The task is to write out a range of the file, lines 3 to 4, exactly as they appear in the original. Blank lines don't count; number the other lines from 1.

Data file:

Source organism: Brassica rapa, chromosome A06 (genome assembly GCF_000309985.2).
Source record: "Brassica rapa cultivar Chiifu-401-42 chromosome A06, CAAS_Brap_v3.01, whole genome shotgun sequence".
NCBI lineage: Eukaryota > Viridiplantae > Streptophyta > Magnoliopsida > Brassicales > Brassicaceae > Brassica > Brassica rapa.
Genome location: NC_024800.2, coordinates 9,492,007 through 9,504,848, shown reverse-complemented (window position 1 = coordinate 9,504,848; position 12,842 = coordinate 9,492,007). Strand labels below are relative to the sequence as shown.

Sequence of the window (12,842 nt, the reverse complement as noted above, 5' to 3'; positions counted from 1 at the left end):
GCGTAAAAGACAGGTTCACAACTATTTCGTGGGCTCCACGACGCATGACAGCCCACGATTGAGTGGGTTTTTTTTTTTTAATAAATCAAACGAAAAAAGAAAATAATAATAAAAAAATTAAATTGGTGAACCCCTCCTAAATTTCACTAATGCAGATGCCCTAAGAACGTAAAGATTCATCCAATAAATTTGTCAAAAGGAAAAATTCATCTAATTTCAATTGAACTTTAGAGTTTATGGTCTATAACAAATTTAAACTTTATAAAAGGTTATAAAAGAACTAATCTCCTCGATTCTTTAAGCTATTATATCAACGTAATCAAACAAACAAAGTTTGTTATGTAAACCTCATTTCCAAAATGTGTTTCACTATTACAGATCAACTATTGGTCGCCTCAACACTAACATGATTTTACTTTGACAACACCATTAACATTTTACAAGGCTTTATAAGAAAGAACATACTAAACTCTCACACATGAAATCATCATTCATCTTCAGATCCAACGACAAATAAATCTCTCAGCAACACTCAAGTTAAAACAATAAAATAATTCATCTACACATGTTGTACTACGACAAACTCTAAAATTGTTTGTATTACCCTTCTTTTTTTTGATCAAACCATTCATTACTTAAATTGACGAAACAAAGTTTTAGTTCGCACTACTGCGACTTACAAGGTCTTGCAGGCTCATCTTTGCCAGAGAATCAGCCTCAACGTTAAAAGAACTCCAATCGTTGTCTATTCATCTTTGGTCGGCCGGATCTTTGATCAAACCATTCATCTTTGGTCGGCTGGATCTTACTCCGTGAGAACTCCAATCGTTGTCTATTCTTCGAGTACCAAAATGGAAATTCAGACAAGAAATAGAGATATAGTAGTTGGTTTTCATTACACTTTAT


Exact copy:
NCBI lineage: Eukaryota > Viridiplantae > Streptophyta > Magnoliopsida > Brassicales > Brassicaceae > Brassica > Brassica rapa.
Genome location: NC_024800.2, coordinates 9,492,007 through 9,504,848, shown reverse-complemented (window position 1 = coordinate 9,504,848; position 12,842 = coordinate 9,492,007). Strand labels below are relative to the sequence as shown.